NACOGDOCHES, TX (KTRE) - Shelby County district attorney Lynda K. Russell finally gave a deposition Tuesday in a pending civil lawsuit. That deposition, given at the Nacogdoches County Courthouse, will now go before a federal judge.
Russell is accused in a civil lawsuit of developing an illegal search and seizure practice in Tenaha.
Her attorneys exhausted all legal means to excuse her from giving a deposition.
Russell shielded herself by her defense attorney, Tom Henson, as she walked down the narrow hall to the questioning room. In the deposition room she stood behind his advice to take the fifth. Plaintiff attorneys read a lot into her silence.
"If a person didn't do anything wrong, you expect them to say, 'No, I didn't do anything wrong', not invoke their right for the fifth amendment," said attorney David Guillory.
"The district attorney of Shelby County would not answer any of hundreds of questions about their interdiction program over those years. She would not answer any questions and reason she wouldn't answer the questions, she said, it would indicate she is guilty of a crime and that's an incredibly dramatic thing for a district attorney to be saying, said attorney Tim Garrigan.
The men are representing several clients who are black and were driving vehicles without of state plates when they were stopped in Tenaha.
The attorneys wanted Russell to talk about something they call "highway piracy".
"It's going to be some very awkward questions concerning what they did , what the police plan was about the interdiction program that they say they were enforcing and what they did with the people's money," explained Guillory before the proceedings.
According to court documents, over a hundred motorists traveling through Tenaha were stopped between 2006 and 2008. They were stopped and allegedly told to give up their property, mostly cash, or go to jail.
The forfeiture fund grew to hundreds of thousands of dollars. Checks from the fund were written to florists, non profit agencies and to Russell and other authorities.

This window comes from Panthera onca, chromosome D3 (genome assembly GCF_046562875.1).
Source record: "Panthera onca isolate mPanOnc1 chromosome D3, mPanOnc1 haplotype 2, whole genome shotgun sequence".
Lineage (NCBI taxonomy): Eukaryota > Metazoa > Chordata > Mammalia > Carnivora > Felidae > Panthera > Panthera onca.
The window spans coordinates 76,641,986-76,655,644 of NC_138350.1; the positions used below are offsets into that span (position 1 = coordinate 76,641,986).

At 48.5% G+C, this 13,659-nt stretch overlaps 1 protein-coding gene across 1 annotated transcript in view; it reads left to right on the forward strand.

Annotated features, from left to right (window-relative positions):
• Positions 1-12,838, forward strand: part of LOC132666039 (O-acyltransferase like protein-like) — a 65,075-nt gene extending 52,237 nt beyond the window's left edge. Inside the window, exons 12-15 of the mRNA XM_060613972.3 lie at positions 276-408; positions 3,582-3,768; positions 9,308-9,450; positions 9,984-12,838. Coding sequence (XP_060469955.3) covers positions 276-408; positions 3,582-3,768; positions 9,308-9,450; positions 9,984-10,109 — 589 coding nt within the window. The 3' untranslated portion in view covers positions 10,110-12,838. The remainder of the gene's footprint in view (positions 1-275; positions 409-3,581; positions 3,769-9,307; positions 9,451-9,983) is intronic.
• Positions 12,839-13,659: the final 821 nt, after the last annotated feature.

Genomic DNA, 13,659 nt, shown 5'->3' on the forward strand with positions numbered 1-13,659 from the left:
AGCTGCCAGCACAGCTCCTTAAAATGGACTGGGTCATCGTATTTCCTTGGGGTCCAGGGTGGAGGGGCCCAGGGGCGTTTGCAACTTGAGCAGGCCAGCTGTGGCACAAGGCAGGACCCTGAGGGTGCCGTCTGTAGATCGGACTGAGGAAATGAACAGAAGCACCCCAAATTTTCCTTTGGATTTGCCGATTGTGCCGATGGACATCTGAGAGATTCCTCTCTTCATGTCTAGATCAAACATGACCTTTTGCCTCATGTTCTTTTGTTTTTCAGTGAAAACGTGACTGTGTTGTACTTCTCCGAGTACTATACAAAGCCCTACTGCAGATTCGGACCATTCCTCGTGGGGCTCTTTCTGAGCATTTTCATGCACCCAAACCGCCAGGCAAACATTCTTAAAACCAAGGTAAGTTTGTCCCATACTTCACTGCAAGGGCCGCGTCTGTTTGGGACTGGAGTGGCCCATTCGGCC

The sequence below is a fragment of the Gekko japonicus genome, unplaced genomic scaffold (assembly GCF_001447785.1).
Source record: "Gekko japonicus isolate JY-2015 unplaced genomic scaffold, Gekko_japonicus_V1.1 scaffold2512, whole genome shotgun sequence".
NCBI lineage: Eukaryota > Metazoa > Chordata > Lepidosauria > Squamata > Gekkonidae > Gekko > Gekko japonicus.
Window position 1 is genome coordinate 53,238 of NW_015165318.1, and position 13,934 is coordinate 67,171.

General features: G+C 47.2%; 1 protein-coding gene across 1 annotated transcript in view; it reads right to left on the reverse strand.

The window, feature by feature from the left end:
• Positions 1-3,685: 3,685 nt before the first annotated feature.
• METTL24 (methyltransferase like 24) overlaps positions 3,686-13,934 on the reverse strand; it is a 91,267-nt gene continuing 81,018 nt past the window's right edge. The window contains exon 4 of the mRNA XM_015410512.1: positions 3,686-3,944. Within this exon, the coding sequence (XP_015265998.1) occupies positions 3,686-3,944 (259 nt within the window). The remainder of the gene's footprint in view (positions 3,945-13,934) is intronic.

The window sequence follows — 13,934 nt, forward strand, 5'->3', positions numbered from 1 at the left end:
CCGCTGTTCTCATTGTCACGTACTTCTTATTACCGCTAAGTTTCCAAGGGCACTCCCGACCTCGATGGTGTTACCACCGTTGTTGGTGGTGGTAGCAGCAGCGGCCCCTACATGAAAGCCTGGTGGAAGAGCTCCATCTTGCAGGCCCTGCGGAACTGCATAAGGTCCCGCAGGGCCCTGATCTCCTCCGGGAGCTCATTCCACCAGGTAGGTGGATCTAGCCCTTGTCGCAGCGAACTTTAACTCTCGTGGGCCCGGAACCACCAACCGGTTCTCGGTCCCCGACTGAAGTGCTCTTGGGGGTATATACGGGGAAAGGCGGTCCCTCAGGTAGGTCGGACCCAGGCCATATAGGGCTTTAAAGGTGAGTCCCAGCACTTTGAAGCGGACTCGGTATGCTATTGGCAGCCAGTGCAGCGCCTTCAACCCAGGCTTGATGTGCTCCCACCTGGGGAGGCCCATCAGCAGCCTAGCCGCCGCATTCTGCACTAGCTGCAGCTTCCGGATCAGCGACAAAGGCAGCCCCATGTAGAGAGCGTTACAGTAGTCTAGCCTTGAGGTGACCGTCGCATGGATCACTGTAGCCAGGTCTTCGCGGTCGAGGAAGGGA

Former Nacogdoches County district attorney Stephanie Stephens was asked to be co-council on the case. She asked the questions in deposition.
"I've got some knowledge how the criminal system works and the asset forfeiture system works," explained Stephens.
It came as no surprise that Russell would sit at this table and show an unwillingness to answer the questions, but it certainly didn't diminish the frustration it caused for attorneys.
"She took the fifth hundreds and hundreds and hundreds of times and at times it seemed sad. At times it seemed mind numbing", expressed Garrigan.
By the mid morning break the attorneys counted that Russell had pleaded the fifth more than 300 times.
"After a while, it takes the tension out of the air and reduces everyone almost to sleep," commented Guillory.
After the proceedings, Russell and her attorney offered nothing more. "We're not able to discuss this case as it's in litigation, thank you anyway," said Tom Henson, Russell's attorney.
"I'm not supposed to say anything. I apologize," said Russell as she entered an elevator.
Russell and her former investigator, Danny Green were the only defendants who held out on providing a deposition. Tenaha city marshal Barry Washington has testified. So has Tenaha mayor George Bowers. Both men were present at Russell's proceeding. Shelby County constable Randy Whatley has also been deposed.
Tomorrow, Green will attend a deposition. His attorney wouldn't reveal if his client will be taking the fifth. Plaintiff attorneys anticipate he will.
They say the lack of answers won't hurt their efforts to file a class action lawsuit. The filing deadline is August 16th.
However, the silence could help Russell if criminal charges are filed.